Some state employees who received a letter reclassifying their employment status from merit to non-merit may have some recourse.
“It was clear, as you can see from the document, they were trying to downgrade me, get rid of me.”
The document originally drafted by the Department of Administrative Services informed state employees that their positions would now be excluded from merit-system provisions.
This former Department of Aging employee, who we`ll call Chris, received the letter from her boss early last year.
“I said, `I’m very uncomfortable with this.’ I said, `what does this mean?` he said, `well you`re still contract covered.` I said, `well what if I don`t sign this?` he said, `well there`ll be consequences.’ That was it.”
Chris feels those “consequences” are implied in the second paragraph where it reads, “If you do not consent to the change in coverage, a reduction in force may be initiated.”
“I felt under duress I had to sign it. I didn`t want my job to be in jeopardy.”
“There was never any intention to make it seem compulsory,” Department of Administration Services spokesperson Caleb Hunter explains.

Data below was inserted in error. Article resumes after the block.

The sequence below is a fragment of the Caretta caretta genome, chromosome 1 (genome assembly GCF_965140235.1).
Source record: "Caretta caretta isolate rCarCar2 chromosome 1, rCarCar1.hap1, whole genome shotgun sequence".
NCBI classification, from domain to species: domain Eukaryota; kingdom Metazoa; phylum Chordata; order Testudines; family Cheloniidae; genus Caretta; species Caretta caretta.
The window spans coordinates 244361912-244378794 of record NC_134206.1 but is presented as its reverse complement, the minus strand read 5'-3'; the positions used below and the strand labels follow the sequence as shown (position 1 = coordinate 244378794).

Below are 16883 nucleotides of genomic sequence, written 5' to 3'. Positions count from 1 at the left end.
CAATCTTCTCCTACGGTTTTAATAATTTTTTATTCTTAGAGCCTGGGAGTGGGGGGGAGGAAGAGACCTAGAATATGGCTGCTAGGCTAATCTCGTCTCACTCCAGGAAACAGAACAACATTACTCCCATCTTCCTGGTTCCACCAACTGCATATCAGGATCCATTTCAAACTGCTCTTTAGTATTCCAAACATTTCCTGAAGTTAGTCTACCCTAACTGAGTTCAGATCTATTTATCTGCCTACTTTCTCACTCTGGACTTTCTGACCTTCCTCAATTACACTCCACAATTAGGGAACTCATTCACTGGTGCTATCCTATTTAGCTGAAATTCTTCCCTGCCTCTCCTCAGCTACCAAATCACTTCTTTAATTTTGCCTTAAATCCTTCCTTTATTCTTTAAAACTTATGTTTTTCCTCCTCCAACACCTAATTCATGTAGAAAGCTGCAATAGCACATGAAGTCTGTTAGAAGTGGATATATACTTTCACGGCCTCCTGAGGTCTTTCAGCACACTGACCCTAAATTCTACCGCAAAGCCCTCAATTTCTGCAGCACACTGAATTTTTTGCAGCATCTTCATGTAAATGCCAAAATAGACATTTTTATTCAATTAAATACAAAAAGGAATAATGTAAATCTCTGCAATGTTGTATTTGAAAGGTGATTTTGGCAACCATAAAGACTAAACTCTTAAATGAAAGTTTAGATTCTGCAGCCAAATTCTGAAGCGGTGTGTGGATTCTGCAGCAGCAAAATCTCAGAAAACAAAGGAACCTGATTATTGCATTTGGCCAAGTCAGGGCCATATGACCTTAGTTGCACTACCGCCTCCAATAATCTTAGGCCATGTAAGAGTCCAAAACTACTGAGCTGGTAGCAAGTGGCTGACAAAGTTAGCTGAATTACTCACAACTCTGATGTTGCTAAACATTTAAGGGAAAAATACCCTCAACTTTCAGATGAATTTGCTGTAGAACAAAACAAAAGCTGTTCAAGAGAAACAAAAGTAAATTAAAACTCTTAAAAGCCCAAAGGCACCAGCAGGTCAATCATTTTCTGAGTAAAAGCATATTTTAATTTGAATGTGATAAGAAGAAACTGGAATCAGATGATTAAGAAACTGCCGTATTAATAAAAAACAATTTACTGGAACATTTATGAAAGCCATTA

DAS drafted the letter in late 2012. Hunter says DAS attorney Ryan Lamb reviewed the letter but the Attorney General`s Office did not.
In fact, when the AG`s office became aware of the letter, it asked DAS to change it. It`s since been revised three times.
The current letter clearly states that “the determination that your position is excluded from the merit system does not in any way affect the terms and conditions of your employment.”
“And that was one of the pieces we felt could be improved on and subsequently was,” Hunter adds.
Hunter says of the 230 state employees shifted from merit to merit exempt, two were laid off.
Chris, who had worked for the state for more than 13-years, felt bullied not just because of the letter, but because of alleged intimidation.
That’s ultimately why Chris resigned.
A “violence in the workplace” grievance was filed but Chris says it was never investigated.